Is it ‘The Entrepreneur’ or ‘The Corporate Ladder’ for you?

Like there are two sides of a coin, there are those who want to be entrepreneurs and there are those who want to be salaried employees.


Entrepreneur a person who sets up a business or businesses, taking on financial risks in the hope of profit.

A salary employee (also known as a salaried employee) is a worker who is paid a fixed amount of money or compensation (also known as a salary) by an employer.

Today I am prompted to share my views on Entrepreneurship and the Salaried Employee basis the struggles and rewards of young achievers. Of many, two stand out as interesting models in their selection of choices.

Today’s work force, the Millennial and Gen Z, work in/ create an environment where there is a clear mission and transparency, embrace latest technology, get motivated by mentorship and constant feedback, thrive on flexible schedules, expect quick monetary rewards/ recognition, while they seek a balance in work-family time.

With this work culture, the young are either heading to the Corporates or then considering entrepreneurship.

Why the Corporate job?

There are many digital savvy individuals who prefer to enter the corporate world directly through campus instead of dreaming of start-ups. They are driven by data based decisions made in real time with least bureaucracy. They facilitate innovation, have an emotional connect with organization culture, require distinctive role, open to mobility and are not willing wait long for gratification in return of their hard work — Salary, perks and position matter!

Interestingly my friend’s daughter Neha, chose to work for a multinational instead of opting to become an entrepreneur as expected of her by the family patriarchs. Coming from a family of successful entrepreneurs with varied businesses it was almost certain, she’d seamlessly follow with her own start-up. Even taking over the reigns and expanding the business multifold was proposed. Did she lack guts? Did she lack entrepreneurship? Absolutely not! Most likely, her entrepreneurial role to start a new venture/further the existing business was not defined. Her share of responsibility, control and reward was not outlined. Maybe it was the work-style of the family elders, which steered her away from setting up her own entrepreneurial venture? It was simply a matter of choice. This being said she chose the corporate ladder with a clear focus on her career. In a short span of 4 years, today she has been promoted as Head of Department. The Corporate provided her with definate and expected returns!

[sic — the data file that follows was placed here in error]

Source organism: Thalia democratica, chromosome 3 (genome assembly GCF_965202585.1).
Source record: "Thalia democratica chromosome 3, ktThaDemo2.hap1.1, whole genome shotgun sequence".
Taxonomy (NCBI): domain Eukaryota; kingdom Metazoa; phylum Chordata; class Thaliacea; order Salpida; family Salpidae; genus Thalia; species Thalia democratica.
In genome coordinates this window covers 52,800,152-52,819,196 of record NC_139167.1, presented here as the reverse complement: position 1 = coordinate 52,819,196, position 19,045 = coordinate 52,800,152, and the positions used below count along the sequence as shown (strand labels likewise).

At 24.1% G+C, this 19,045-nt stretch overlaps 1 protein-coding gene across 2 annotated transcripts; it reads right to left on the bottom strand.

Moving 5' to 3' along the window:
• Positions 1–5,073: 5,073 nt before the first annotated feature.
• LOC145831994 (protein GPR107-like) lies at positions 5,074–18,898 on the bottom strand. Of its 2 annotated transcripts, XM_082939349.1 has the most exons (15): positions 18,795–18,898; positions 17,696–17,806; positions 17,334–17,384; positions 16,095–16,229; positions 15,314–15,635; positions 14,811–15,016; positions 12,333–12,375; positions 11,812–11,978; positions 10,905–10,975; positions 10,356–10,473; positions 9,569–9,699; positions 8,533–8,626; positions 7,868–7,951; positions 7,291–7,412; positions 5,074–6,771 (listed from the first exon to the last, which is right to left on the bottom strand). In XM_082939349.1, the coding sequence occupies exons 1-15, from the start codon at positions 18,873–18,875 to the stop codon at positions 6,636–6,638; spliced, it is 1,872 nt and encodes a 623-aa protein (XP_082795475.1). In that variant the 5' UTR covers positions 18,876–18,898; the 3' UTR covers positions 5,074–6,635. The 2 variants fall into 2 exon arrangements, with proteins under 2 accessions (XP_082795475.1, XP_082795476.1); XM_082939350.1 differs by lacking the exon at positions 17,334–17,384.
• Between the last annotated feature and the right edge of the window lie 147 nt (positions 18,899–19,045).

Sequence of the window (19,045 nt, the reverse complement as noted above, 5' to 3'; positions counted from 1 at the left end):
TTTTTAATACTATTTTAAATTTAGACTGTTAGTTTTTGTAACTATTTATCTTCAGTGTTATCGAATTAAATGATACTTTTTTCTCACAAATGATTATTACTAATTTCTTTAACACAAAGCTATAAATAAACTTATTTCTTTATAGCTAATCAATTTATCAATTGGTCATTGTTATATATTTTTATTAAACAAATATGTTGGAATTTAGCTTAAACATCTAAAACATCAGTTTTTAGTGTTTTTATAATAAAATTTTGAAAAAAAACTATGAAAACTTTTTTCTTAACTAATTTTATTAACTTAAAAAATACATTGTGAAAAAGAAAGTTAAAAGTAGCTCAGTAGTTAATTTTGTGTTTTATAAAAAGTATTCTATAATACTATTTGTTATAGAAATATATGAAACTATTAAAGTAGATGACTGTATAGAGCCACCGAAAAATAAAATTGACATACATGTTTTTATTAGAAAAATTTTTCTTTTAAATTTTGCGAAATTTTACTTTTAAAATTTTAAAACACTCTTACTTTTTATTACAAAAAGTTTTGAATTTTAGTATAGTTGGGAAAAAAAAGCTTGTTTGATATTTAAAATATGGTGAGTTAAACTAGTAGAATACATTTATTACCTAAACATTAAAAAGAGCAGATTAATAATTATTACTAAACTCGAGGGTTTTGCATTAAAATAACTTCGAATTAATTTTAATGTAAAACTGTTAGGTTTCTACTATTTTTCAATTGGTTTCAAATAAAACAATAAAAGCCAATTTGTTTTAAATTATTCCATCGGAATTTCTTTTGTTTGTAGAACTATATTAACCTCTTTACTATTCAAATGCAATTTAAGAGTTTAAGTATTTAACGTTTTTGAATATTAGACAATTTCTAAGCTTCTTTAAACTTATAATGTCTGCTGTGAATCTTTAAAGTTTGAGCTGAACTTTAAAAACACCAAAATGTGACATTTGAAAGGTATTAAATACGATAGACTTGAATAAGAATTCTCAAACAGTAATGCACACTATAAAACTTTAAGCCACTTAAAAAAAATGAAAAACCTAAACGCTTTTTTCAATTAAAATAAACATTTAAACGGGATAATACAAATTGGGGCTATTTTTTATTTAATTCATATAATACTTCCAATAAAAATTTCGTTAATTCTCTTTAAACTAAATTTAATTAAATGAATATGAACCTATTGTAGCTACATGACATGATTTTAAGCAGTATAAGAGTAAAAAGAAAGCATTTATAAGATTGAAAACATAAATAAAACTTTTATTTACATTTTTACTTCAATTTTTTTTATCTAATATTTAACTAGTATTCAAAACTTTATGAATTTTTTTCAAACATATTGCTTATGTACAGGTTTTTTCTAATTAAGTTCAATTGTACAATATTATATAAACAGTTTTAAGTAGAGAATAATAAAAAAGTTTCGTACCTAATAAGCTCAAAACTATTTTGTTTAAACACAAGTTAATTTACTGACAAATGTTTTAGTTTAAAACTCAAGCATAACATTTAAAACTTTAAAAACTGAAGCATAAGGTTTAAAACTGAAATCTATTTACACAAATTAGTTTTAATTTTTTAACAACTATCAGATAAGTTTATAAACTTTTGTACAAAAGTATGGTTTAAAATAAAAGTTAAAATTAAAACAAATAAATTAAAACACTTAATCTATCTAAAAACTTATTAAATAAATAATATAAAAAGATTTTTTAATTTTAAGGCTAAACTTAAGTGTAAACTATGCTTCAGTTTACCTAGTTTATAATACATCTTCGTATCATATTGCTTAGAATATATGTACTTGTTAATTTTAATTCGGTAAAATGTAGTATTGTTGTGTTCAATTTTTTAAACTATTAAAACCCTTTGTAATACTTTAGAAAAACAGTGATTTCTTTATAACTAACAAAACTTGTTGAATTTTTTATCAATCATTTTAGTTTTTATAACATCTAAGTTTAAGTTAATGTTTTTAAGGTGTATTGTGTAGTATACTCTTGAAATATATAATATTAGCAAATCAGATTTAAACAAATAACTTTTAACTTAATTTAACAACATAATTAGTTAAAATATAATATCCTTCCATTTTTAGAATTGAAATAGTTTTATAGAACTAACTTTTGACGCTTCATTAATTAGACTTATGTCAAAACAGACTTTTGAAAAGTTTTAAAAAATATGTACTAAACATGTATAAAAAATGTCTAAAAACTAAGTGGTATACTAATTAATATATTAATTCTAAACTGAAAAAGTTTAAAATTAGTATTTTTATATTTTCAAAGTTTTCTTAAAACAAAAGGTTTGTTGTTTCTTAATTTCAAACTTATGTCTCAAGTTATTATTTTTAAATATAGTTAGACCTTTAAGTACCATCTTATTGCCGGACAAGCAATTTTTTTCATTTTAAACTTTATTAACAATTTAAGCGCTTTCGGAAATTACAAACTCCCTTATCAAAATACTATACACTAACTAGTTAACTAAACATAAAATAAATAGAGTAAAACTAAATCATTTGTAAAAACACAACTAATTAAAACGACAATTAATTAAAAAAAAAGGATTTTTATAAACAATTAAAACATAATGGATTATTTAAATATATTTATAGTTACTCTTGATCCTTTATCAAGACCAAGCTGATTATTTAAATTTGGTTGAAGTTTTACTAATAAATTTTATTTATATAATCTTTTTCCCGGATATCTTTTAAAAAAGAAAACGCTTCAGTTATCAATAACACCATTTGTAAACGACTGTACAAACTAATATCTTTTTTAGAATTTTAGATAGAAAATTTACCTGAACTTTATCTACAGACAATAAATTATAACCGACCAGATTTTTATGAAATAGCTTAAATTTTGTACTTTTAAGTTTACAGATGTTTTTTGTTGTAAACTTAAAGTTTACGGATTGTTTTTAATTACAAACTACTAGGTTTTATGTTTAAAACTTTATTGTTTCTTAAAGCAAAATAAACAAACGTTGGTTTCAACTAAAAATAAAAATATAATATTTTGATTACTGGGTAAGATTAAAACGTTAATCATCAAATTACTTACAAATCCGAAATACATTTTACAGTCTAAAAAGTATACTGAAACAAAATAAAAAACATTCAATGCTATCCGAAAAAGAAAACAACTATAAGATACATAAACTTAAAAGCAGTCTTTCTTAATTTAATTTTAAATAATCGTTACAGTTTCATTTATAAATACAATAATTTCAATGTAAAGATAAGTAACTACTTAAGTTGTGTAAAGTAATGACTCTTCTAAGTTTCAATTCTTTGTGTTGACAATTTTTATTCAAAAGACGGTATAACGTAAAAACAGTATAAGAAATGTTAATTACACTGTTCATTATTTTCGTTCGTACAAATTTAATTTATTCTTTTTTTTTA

Why the preference at entry level to become an entrepreneur?

Success stories of entrepreneurs who set up Flipkart, Infosys, Zomato, Snapdeal and further away, the likes of Apple and Alibaba have influenced the minds of many.

Three years ago my nephew Yash wanted to start something on his own, his main reasoning being, he would not have to work under someone and be free to make his own decisions — mistakes or otherwise. His start up, the sports related online company was an extension of his love for sports. Equipped with an MBA and fair knowledge of the digital world, he set up his entrepreneurial venture. In spite of the seed capital it received, it failed to support his dreams. Over 4 years of struggling with the finances and trying to make it work, he finally fell prey to perceptions about his business model not being viable. So what went wrong here? Isn’t entrepreneurship more about an innovative idea? Why did Yash fail as an entrepreneur? Did he consider every aspect required to succeed?

Entrepreneurs today have to realize it’s not fast money but fast and furious efforts that make a start-up work, fulfilling their ambition. In order to succeed, an entrepreneur requires: –

1. Not just the business idea but a medium term business plan, which clearly outlines sales, expenses and profits for at least a three year period. These will give a clear idea on the funds required from time-to-time and the cash flow.

2. Thorough knowledge of the fixed and variable costs of their product/service is essential for making the Business Plan.

3. After arriving at the cash flow deciding where will the funds come from?

4. Will the profits help sustain the product?

5. The product/service will need to have a USP to differentiate it from others and which shouldn’t be easy to copy.

6. Getting competent workforce /building up a team.

7. Holding on to the dream to make it work.

In an emerging economy like India, which has the largest youth populace and a strong Internet culture there is ample opportunity for Entrepreneurs and Salaried Employees to coexist.

DEFINE YOUR GOAL! Have a clear vision. The tools are all there. It is a matter of making the Entrepreneur or the Corporate Ladder work for you. The decision is yours.